I like that there are so many teaching opportunities in this story. My kids and I had a whole discussion about the way God answers prayers; because they wanted to know why God didn’t answer Sulwe’s prayer.  

I love the premise of the story. In Lupita’s words, “Sulwe holds up a mirror for dark-skinned children.” I love that Sulwe’s story deals with the universal human need to be loved and accepted while staying true to one’s self in a very child-friendly manner. 

It’s a heartwarming story, it builds confidence and it’s quite entertaining. I loved every bit of it, my boys loved it too. We’ve read it countless times and we highly recommend it. 

DOWN: None.

RATING

* * * * *

TRIVIA

  1. Sulwe is Academy Award-Winning Actress, Lupita Nyongo’s, debut children’s book. 
  2. Like Sulwe, Lupita was teased and taunted in school because of her dark skin.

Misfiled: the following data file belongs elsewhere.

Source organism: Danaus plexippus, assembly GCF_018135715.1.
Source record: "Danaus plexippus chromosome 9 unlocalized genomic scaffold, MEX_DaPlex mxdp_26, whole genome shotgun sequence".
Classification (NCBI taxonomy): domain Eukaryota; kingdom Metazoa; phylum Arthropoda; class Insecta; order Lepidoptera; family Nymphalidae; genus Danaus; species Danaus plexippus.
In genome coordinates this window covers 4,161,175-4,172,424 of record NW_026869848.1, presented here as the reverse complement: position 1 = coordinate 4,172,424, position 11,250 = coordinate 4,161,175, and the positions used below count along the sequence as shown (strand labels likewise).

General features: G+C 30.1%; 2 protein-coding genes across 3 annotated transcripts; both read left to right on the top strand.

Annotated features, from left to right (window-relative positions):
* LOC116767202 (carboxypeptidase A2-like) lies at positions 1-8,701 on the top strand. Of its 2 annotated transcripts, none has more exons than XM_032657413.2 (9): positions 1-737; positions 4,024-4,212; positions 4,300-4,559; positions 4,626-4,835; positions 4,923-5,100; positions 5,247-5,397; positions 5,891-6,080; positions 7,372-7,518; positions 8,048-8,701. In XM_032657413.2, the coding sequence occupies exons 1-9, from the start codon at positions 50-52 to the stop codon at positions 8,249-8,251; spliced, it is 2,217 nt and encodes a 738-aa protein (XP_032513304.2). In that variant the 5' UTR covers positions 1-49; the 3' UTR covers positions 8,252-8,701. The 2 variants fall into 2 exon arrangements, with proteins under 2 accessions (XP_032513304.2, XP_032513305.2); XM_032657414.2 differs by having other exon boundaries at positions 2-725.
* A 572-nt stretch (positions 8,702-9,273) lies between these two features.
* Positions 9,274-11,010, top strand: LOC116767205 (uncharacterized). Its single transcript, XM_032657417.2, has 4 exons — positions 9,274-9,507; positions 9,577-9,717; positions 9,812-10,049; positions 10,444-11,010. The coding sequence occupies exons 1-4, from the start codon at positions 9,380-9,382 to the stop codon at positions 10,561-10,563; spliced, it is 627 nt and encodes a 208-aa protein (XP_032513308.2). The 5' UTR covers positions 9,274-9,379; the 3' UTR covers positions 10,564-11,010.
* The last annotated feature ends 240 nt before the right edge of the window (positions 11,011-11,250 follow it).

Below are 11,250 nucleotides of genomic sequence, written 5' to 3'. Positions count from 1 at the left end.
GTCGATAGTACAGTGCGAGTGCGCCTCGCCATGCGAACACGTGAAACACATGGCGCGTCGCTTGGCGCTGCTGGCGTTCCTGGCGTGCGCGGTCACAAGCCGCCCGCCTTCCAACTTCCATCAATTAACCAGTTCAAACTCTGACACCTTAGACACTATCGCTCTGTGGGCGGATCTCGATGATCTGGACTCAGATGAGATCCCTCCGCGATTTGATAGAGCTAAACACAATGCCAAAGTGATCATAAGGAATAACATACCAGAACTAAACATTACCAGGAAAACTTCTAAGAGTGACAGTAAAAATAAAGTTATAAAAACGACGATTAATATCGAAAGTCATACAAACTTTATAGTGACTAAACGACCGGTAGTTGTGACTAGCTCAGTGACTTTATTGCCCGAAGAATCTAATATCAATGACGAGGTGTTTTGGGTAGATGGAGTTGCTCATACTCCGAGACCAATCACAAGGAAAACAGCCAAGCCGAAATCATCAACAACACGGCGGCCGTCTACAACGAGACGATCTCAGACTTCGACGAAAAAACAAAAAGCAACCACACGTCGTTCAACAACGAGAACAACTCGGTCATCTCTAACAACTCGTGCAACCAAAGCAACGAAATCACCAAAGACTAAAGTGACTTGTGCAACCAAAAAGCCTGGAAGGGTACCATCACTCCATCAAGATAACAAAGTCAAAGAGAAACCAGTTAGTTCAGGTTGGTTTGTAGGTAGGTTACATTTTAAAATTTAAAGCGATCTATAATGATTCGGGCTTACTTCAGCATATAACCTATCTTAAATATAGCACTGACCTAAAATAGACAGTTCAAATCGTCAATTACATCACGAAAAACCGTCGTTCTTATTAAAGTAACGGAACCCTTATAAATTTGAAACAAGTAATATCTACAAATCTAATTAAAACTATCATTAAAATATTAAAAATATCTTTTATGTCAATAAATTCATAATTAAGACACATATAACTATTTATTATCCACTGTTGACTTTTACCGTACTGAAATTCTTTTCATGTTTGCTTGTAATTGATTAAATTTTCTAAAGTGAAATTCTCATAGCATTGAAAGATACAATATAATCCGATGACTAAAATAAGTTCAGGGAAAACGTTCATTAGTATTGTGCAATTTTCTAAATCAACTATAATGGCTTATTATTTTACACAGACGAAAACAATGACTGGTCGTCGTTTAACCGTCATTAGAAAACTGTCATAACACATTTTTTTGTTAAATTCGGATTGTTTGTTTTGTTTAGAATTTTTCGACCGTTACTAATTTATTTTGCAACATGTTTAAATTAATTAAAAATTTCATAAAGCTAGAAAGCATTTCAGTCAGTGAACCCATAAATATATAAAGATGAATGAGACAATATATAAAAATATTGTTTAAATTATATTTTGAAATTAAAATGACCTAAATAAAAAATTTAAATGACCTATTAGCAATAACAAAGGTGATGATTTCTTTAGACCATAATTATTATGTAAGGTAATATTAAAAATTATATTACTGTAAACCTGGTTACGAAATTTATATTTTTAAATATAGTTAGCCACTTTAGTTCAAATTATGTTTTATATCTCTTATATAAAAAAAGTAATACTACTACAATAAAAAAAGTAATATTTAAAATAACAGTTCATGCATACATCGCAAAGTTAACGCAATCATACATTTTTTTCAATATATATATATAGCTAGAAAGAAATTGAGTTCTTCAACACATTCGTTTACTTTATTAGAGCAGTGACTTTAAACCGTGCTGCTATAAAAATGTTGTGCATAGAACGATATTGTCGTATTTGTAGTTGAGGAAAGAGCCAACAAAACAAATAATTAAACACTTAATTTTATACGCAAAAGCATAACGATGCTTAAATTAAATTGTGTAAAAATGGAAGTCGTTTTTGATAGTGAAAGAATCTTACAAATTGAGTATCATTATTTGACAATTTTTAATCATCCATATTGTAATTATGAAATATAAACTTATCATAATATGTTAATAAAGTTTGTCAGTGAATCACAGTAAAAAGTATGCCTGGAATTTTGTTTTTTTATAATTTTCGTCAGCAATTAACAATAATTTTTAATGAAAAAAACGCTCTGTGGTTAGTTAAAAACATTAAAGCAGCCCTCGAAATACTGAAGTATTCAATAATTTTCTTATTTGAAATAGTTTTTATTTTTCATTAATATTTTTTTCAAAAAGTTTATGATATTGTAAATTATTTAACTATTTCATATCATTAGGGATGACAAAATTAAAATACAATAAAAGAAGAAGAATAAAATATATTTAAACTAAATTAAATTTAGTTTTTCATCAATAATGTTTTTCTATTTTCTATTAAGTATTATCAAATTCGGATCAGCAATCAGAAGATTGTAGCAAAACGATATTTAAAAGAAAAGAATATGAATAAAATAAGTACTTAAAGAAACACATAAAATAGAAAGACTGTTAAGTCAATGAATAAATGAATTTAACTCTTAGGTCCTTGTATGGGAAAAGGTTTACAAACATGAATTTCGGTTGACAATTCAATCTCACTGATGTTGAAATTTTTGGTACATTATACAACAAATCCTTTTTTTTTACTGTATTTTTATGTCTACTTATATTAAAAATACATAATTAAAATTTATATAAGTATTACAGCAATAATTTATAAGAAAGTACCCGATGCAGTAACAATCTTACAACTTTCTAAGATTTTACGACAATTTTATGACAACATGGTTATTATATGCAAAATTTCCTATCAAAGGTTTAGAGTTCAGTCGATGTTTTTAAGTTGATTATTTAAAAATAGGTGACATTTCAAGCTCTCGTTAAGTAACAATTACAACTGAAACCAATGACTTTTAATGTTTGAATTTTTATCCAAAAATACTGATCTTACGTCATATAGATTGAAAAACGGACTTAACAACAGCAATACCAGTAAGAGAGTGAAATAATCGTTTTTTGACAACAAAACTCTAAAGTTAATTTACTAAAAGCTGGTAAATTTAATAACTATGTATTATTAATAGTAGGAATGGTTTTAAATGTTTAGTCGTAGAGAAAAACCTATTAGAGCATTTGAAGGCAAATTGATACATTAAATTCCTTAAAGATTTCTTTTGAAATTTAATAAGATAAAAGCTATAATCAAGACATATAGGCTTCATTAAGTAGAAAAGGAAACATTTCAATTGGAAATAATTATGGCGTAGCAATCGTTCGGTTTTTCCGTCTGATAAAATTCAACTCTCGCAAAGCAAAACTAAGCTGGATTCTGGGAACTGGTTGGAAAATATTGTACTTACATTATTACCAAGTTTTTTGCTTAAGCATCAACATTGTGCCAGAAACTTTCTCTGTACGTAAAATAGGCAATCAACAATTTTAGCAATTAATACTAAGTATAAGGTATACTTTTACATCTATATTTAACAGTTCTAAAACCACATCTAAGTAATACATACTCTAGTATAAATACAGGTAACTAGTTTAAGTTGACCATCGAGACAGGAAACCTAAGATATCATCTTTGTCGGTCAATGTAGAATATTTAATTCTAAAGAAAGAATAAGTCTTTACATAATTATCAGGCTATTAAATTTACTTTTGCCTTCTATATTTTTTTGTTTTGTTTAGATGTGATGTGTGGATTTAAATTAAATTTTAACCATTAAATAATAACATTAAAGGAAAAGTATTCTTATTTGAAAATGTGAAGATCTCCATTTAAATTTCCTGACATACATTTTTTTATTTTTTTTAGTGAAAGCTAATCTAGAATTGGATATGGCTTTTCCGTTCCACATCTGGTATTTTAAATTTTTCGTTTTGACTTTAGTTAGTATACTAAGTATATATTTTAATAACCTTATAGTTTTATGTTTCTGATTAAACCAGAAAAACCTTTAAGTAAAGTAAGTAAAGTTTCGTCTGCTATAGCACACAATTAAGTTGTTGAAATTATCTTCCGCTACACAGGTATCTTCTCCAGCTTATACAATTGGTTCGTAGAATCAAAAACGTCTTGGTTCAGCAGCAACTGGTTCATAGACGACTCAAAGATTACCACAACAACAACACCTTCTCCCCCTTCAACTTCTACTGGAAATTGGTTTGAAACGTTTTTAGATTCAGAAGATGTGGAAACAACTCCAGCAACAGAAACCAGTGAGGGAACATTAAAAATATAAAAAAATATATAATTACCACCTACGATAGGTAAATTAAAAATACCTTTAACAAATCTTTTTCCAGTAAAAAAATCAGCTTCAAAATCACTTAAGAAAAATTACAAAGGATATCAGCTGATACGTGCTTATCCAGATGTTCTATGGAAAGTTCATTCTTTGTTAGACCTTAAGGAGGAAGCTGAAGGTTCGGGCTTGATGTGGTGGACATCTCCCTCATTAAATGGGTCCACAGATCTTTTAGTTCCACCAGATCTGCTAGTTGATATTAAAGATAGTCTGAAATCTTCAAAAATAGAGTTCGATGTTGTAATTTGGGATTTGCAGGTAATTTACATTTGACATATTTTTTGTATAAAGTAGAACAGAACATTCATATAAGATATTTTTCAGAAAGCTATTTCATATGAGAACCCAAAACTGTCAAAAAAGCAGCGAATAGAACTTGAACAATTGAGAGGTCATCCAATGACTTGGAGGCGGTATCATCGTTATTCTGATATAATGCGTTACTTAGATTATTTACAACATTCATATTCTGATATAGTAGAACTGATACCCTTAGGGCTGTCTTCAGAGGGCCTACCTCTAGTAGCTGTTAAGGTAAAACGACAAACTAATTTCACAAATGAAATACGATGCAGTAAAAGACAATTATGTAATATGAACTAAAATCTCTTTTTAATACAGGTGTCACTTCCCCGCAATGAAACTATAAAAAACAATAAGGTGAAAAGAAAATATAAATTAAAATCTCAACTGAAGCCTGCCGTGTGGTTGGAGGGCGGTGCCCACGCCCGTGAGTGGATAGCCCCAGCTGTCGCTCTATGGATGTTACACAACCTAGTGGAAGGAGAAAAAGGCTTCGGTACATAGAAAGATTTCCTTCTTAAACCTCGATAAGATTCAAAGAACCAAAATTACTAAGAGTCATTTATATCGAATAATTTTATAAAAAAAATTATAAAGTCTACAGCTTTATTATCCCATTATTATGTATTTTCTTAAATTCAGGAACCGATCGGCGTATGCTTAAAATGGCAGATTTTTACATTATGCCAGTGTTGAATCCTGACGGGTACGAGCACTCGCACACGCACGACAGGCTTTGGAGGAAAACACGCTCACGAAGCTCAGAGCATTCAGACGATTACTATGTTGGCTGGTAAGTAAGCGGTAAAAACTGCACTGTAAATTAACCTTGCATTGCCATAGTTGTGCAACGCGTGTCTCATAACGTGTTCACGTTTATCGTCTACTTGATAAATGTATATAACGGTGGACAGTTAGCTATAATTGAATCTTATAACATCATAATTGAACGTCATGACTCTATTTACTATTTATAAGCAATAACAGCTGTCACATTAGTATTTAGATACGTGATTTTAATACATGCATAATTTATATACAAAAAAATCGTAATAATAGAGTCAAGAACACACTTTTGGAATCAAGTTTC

HAVE FUN WITH THIS BOOK

  1. Read an excerpt here: https://www.amazon.com/Sulwe-Lupita-Nyongo/dp/1534425365  (Click on the look inside feature on the amazon website)
  2. Download some fun exercises here: https://d28hgpri8am2if.cloudfront.net/tagged_assets/5367491/9781534425361_cg_sulwe%20curriculum%20guide.pdf

CHALLENGE: Sulwe

CREATE (WRITE a Story/Poem OR DRAW)

Read the excerpt and answer the questions below:

  1. List 4 things Sulwe did to become light-skinned (4 – 6 year olds)
  2. Write a 100-word essay. Topic: What does real beauty mean to you? (7 – 8 year olds)

OR

3. Sulwe wants to be light-skinned, so that she can make friends like her light-skinned sister. If Sulwe were your sister, what advice would you give her? (7 – 8 year olds)

Send your answers to ugochinyelu.anidi@gmail.com

Entry requirements: Entrants must be within the 4 – 8 age range. The first correct entry will be announced on this page and will win a copy of this book.

Answers must be submitted before 12:00am on Sunday, October 4th2020.